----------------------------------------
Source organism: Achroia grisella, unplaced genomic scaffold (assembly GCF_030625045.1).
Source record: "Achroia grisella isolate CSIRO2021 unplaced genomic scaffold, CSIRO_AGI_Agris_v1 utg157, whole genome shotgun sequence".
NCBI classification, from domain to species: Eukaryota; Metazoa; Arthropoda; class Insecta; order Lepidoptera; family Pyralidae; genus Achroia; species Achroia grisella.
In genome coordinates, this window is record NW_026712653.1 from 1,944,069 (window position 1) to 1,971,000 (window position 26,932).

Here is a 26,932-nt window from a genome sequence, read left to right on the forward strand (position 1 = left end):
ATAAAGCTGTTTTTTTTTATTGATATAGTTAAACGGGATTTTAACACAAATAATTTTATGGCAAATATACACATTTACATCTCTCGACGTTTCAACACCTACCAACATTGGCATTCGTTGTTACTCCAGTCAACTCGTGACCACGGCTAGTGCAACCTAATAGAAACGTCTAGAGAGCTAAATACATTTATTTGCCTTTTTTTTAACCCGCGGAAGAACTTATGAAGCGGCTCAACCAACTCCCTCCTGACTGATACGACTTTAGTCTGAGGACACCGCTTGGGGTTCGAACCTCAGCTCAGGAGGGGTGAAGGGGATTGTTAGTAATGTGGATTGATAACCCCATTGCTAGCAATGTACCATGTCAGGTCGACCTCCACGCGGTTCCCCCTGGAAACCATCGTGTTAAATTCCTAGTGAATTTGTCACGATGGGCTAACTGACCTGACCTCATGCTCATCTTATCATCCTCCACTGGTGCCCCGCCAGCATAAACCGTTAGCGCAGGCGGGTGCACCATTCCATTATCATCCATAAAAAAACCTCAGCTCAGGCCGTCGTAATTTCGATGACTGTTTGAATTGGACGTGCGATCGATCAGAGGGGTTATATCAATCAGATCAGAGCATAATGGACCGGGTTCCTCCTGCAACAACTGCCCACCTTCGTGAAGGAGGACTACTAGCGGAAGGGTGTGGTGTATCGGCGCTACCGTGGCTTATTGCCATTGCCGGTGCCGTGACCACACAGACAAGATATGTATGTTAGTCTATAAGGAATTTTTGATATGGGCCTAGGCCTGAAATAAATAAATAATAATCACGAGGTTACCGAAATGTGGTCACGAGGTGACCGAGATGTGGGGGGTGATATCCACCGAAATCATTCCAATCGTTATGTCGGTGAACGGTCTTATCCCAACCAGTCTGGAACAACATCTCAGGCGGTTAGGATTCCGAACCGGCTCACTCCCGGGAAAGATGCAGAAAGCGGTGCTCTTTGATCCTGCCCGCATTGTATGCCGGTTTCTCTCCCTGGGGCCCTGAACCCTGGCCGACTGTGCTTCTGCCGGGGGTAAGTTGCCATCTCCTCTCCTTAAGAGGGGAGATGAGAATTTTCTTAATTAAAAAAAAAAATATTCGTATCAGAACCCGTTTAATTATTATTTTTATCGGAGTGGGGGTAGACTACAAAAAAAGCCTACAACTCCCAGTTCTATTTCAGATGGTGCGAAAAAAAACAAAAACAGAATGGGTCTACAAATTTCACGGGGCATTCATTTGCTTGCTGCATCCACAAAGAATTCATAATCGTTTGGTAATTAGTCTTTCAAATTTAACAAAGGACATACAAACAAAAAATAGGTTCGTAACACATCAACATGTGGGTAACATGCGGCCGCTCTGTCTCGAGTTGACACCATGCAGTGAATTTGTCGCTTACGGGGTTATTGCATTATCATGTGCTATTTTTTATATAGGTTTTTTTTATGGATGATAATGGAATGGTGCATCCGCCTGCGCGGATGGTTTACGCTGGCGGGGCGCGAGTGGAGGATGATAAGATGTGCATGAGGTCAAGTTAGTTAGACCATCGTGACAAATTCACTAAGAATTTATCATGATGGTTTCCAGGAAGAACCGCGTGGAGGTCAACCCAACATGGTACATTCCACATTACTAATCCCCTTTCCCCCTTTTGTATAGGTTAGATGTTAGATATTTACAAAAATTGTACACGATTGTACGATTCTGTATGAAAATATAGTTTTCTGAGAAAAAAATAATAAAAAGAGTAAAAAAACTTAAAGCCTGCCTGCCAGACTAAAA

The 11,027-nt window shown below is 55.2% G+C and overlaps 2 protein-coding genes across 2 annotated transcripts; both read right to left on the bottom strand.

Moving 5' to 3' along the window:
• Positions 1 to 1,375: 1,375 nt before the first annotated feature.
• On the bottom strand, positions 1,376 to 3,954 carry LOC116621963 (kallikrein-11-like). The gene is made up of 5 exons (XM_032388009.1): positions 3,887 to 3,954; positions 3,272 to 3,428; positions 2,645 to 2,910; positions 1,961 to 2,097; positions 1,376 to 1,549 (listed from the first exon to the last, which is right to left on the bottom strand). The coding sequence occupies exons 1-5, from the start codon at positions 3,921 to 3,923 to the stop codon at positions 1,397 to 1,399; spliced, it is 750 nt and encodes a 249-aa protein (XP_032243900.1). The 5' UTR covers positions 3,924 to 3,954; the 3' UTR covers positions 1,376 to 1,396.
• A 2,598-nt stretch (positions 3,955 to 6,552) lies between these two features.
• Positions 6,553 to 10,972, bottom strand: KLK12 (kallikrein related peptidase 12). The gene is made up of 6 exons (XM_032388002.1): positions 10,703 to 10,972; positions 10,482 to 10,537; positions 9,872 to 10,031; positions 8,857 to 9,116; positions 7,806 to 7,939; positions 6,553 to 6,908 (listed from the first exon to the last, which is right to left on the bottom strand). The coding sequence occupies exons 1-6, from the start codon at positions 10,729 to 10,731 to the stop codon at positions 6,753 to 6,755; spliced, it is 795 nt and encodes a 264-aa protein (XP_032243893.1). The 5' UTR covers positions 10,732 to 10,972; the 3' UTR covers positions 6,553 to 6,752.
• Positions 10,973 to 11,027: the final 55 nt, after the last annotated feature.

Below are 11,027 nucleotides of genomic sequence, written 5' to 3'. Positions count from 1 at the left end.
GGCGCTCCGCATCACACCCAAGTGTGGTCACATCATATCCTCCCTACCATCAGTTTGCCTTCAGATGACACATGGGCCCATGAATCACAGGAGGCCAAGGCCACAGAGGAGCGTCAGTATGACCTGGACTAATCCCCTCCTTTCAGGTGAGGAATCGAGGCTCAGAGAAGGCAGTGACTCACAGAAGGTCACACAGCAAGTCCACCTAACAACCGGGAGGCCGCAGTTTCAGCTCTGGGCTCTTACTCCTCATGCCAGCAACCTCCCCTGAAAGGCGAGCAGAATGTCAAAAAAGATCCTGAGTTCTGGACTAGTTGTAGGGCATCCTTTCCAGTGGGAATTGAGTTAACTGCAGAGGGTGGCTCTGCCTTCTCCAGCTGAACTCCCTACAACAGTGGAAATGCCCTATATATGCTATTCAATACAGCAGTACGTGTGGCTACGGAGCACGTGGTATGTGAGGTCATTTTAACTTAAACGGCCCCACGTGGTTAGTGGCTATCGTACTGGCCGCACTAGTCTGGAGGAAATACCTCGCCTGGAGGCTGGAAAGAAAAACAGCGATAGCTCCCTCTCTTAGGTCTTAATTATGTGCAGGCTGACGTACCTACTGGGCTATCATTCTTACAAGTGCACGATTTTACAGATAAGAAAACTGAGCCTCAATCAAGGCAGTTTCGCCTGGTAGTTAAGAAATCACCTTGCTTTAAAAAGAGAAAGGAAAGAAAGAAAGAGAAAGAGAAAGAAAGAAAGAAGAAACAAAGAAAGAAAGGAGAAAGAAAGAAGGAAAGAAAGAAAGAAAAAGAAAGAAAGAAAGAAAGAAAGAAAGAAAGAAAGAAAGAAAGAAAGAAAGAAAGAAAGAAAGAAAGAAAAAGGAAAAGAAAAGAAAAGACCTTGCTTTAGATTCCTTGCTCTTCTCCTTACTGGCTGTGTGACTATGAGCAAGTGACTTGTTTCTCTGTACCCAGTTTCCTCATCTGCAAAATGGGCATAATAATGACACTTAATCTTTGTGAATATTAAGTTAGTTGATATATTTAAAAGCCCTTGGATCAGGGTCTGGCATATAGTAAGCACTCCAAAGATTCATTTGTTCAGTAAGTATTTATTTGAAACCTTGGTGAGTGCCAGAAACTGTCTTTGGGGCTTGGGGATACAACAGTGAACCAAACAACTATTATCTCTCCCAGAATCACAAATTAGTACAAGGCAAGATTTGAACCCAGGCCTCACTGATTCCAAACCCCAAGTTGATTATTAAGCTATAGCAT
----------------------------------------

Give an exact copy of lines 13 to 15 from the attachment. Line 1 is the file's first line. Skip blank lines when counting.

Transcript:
• Positions 10,973 to 11,027: the final 55 nt, after the last annotated feature.

Below are 11,027 nucleotides of genomic sequence, written 5' to 3'. Positions count from 1 at the left end.
GGCGCTCCGCATCACACCCAAGTGTGGTCACATCATATCCTCCCTACCATCAGTTTGCCTTCAGATGACACATGGGCCCATGAATCACAGGAGGCCAAGGCCACAGAGGAGCGTCAGTATGACCTGGACTAATCCCCTCCTTTCAGGTGAGGAATCGAGGCTCAGAGAAGGCAGTGACTCACAGAAGGTCACACAGCAAGTCCACCTAACAACCGGGAGGCCGCAGTTTCAGCTCTGGGCTCTTACTCCTCATGCCAGCAACCTCCCCTGAAAGGCGAGCAGAATGTCAAAAAAGATCCTGAGTTCTGGACTAGTTGTAGGGCATCCTTTCCAGTGGGAATTGAGTTAACTGCAGAGGGTGGCTCTGCCTTCTCCAGCTGAACTCCCTACAACAGTGGAAATGCCCTATATATGCTATTCAATACAGCAGTACGTGTGGCTACGGAGCACGTGGTATGTGAGGTCATTTTAACTTAAACGGCCCCACGTGGTTAGTGGCTATCGTACTGGCCGCACTAGTCTGGAGGAAATACCTCGCCTGGAGGCTGGAAAGAAAAACAGCGATAGCTCCCTCTCTTAGGTCTTAATTATGTGCAGGCTGACGTACCTACTGGGCTATCATTCTTACAAGTGCACGATTTTACAGATAAGAAAACTGAGCCTCAATCAAGGCAGTTTCGCCTGGTAGTTAAGAAATCACCTTGCTTTAAAAAGAGAAAGGAAAGAAAGAAAGAGAAAGAGAAAGAAAGAAAGAAGAAACAAAGAAAGAAAGGAGAAAGAAAGAAGGAAAGAAAGAAAGAAAAAGAAAGAAAGAAAGAAAGAAAGAAAGAAAGAAAGAAAGAAAGAAAGAAAGAAAGAAAGAAAGAAAGAAAAAGGAAAAGAAAAGAAAAGACCTTGCTTTAGATTCCTTGCTCTTCTCCTTACTGGCTGTGTGACTATGAGCAAGTGACTTGTTTCTCTGTACCCAGTTTCCTCATCTGCAAAATGGGCATAATAATGACACTTAATCTTTGTGAATATTAAGTTAGTTGATATATTTAAAAGCCCTTGGATCAGGGTCTGGCATATAGTAAGCACTCCAAAGATTCATTTGTTCAGTAAGTATTTATTTGAAACCTTGGTGAGTGCCAGAAACTGTCTTTGGGGCTTGGGGATACAACAGTGAACCAAACAACTATTATCTCTCCCAGAATCACAAATTAGTACAAGGCAAGATTTGAACCCAGGCCTCACTGATTCCAAACCCCAAGTTGATTATTAAGCTATAGCAT